He did say, after all (I'm paraphrasing here): "We took what we learned about how to make the iPad and applied it to the new MBAs". I see no fundamental problem with that claim.
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post #76 of 148
Quote:
Originally Posted by solipsism View Post

It seems clear that Apple will not support Blu-ray and will be removing the ODDs from their notebooks. The question is when will they make this leap with their notebooks.

After that, I wonder what will change with when a full=sized notebook gets the ODD removed. Besides saving 5.25 of port-side space we get a large portion of the internal space freed up. About 25% of the 13 MB/MBP.

I assume that Apple will continue this wedge shaped design, but thicker, for the future MB/MBPs. They could put ports on each side at the back and make the battery larger whilst reducing overall volume and weight.

Would these have a space for one of their unique SSD designs, a typical 2.5 HDD/SDD or (hopefully) both? For the latter, they could make the space for a maximum 9.5mm drive for storage and allow for their thin SSD for the boot drive. I see no downsides to this option.

I think you're right about the wedge shape for the MBPs. My guess is that they'll probably also be a bit thinner, though thicker than the MBAs. In the space left over from the removal of the ODD, they'll probably do some combination of two more memory slots (the current MBPs top out at 8 GB, right?) , more battery volume, and more graphics juice (1 GB in the 17"?). A couple more USB ports wouldn't hurt!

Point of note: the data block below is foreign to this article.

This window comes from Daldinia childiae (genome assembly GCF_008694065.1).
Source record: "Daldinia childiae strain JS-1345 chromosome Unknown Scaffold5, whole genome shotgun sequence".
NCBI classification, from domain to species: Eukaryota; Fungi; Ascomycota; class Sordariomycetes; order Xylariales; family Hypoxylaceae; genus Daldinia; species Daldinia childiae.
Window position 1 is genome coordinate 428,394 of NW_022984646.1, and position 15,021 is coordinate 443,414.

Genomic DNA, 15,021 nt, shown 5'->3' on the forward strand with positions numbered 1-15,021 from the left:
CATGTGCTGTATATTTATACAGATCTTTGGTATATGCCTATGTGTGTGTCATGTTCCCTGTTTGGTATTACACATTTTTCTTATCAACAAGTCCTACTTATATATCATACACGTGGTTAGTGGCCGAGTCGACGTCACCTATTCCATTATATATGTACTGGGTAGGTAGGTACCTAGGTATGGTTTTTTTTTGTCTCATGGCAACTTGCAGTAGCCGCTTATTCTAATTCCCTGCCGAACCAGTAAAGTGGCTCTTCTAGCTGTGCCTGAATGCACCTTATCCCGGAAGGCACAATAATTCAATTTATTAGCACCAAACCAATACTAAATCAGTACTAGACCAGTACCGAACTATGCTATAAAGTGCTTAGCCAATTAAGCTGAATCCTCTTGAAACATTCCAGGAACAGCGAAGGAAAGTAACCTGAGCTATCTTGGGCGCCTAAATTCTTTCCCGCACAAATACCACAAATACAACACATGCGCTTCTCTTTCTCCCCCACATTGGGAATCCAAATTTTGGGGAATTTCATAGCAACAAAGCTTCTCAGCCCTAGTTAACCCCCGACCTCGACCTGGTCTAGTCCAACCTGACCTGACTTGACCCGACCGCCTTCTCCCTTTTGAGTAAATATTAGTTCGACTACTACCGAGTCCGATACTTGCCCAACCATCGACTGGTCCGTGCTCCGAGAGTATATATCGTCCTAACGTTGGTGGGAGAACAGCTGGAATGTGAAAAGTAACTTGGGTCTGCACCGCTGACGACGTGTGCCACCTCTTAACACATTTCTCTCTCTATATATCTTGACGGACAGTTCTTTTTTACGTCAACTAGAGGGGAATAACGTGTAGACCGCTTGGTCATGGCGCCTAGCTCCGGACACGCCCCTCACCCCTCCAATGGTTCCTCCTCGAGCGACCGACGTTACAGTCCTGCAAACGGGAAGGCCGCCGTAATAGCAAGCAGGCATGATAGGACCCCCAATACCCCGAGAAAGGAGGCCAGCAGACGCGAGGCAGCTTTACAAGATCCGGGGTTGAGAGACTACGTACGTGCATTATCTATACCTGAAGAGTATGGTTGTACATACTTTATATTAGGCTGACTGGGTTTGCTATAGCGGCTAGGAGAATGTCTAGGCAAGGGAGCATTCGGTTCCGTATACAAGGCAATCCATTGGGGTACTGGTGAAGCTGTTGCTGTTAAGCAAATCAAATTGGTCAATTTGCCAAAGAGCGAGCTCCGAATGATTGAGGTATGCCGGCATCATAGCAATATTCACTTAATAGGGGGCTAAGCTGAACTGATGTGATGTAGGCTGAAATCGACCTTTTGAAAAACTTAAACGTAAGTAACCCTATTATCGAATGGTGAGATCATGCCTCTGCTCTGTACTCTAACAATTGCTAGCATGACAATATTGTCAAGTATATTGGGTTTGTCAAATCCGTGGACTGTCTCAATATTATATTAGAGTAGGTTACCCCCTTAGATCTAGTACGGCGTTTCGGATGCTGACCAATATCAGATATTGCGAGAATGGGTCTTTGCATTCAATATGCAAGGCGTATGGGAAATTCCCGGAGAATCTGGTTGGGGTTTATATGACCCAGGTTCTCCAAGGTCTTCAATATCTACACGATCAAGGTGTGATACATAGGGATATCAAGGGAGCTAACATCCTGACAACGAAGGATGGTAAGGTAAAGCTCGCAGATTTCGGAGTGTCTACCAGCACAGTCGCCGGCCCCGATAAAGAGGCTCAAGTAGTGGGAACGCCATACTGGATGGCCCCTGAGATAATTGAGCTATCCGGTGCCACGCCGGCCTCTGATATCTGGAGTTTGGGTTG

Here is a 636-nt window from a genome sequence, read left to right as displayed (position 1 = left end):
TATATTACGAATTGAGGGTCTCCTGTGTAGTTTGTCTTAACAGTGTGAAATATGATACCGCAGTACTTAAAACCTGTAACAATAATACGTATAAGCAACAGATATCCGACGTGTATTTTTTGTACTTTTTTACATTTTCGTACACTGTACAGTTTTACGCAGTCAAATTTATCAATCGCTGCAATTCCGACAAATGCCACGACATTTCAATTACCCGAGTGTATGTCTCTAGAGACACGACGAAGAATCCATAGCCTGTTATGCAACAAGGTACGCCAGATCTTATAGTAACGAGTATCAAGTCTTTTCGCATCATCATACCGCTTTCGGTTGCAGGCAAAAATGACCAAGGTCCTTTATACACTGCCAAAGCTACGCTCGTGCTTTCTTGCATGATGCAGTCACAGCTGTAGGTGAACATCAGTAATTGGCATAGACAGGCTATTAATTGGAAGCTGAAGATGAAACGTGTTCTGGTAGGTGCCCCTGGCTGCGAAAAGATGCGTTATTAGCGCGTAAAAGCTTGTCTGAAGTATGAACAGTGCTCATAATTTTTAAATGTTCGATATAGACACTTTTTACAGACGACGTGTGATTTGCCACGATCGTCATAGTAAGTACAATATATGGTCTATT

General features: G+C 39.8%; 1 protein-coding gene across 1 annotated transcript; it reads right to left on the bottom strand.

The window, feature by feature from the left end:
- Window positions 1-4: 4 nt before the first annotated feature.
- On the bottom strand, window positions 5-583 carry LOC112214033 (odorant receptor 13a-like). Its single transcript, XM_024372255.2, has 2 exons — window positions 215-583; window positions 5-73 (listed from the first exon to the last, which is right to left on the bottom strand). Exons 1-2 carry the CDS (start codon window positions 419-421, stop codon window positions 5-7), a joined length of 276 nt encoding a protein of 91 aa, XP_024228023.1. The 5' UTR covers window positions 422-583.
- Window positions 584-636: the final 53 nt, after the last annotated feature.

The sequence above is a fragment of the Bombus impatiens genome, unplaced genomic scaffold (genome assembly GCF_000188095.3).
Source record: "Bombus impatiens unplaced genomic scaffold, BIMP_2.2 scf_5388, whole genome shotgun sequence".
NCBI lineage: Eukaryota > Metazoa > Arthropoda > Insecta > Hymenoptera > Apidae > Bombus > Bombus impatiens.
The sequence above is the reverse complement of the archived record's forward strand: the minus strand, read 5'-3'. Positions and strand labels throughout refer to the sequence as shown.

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post #77 of 148
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Originally Posted by solipsism View Post

Instant On refers to something different. It refers to the standby mode. You can leave your MBA sitting closed for as long as 30 days and it will start up pretty much instantly.

YES. Everyone including technology journalists, bloggers, etc. please get Instant On correct. It is not "Boot" nor "Wake From Sleep".

"And when you put MacBook Air to sleep for more than an hour, it enters what’s called STANDBY MODE. So you can come back to MacBook Air a day, a week — even up to an entire month later — and it wakes in an instant."

http://www.apple.com/macbookair/design.html
post #78 of 148
Quote:
Originally Posted by nvidia2008 View Post

YES. Everyone including technology journalists, bloggers, etc. please get Instant On correct. It is not "Boot" nor "Wake From Sleep".

"And when you put MacBook Air to sleep for more than an hour, it enters whats called STANDBY MODE. So you can come back to MacBook Air a day, a week even up to an entire month later and it wakes in an instant."

http://www.apple.com/macbookair/design.html

Hmmm... I never had a problem with this. I never assumed that "instant-on" meant "boot up". I always assumed that "instant-on" meant that once you opened it, the screen would come on and it would be usable within a couple of seconds, as opposed to my current MacBook, where I have to wait for the HD to spin up and everything. Maybe I'm just smarter than everyone else. <KIDDING!!!>
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post #79 of 148
Quote:
Originally Posted by solipsism View Post

It seems clear that Apple will not support Blu-ray and will be removing the ODDs from their notebooks. The question is when will they make this leap with their notebooks.